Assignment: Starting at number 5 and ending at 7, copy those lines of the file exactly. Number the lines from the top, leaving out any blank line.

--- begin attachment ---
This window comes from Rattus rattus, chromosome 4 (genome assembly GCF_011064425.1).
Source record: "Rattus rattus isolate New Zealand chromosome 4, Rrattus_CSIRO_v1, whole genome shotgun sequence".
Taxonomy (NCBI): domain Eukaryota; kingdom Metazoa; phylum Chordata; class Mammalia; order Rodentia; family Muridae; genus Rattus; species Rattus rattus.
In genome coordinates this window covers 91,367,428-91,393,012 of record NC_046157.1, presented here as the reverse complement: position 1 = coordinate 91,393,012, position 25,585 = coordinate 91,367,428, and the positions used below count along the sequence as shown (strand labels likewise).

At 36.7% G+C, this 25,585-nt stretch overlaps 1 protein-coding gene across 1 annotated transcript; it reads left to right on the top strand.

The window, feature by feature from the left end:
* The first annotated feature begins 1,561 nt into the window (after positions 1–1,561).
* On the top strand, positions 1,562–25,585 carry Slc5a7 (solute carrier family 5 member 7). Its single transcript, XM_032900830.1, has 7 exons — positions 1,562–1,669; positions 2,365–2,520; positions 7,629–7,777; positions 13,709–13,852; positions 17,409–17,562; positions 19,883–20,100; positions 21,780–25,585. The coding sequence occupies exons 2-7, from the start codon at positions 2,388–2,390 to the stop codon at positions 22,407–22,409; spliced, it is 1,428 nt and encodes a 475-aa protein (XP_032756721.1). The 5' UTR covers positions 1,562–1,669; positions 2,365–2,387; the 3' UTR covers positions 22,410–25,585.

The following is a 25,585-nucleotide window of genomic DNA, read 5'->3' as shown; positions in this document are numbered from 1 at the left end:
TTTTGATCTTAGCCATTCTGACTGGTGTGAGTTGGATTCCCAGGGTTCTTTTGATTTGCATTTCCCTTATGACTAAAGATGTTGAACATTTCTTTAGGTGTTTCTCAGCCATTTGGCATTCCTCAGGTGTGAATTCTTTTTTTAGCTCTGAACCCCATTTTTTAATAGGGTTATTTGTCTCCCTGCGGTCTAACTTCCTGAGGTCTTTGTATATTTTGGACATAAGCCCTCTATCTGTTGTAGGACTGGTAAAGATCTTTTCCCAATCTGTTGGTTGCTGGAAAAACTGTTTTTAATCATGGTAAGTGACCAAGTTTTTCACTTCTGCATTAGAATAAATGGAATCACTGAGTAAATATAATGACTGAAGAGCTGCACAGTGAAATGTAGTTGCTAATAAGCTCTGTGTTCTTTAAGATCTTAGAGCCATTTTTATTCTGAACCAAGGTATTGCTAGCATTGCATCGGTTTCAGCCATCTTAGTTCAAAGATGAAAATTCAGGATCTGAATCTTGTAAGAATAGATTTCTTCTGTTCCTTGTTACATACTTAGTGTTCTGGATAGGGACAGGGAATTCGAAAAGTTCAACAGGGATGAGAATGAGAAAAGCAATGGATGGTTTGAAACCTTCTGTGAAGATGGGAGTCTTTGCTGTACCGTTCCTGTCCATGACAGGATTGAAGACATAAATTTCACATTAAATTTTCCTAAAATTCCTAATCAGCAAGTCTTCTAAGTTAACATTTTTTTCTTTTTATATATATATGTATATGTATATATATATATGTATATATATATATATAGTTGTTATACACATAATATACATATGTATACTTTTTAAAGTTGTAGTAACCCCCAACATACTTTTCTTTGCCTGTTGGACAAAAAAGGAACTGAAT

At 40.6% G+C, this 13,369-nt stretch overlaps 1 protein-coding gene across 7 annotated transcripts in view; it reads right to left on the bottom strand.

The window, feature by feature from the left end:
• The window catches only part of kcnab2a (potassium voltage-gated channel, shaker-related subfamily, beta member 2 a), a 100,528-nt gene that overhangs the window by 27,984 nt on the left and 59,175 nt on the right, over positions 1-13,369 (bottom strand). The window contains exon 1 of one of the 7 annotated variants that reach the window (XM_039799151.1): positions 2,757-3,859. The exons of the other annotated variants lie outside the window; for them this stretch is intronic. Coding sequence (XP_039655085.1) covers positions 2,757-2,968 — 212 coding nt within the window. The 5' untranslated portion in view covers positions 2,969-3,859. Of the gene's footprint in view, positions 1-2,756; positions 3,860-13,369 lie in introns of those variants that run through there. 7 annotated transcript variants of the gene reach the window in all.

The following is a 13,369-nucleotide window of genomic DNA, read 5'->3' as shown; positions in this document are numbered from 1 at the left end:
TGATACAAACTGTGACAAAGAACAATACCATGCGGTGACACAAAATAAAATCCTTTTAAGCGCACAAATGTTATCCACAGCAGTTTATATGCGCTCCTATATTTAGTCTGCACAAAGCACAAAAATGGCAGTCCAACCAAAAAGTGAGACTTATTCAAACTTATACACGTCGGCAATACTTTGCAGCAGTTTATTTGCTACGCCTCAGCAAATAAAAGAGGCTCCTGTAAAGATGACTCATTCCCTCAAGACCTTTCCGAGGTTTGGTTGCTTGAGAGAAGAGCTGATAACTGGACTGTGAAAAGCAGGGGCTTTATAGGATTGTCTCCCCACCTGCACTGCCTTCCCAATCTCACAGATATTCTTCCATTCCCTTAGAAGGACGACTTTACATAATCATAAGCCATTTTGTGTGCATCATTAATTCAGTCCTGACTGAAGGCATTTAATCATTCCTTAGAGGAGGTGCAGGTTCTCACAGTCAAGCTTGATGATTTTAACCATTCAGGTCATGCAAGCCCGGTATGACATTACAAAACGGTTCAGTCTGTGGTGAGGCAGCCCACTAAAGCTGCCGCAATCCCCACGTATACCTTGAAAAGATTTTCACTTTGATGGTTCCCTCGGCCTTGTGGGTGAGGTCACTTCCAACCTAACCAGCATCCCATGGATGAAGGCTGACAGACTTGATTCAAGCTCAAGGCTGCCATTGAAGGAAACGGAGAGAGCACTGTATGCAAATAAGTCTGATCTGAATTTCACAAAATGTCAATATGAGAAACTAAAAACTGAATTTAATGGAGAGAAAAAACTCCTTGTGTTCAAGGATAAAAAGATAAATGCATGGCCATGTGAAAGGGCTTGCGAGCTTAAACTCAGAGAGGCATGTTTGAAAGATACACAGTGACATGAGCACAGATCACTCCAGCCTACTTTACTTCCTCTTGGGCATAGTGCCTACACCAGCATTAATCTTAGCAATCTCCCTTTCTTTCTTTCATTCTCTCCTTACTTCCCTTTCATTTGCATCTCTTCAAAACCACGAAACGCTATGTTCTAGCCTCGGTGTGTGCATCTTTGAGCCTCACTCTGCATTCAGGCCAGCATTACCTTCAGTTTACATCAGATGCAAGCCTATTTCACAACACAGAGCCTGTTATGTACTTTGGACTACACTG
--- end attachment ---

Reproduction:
At 36.7% G+C, this 25,585-nt stretch overlaps 1 protein-coding gene across 1 annotated transcript; it reads left to right on the top strand.

The window, feature by feature from the left end:
* The first annotated feature begins 1,561 nt into the window (after positions 1–1,561).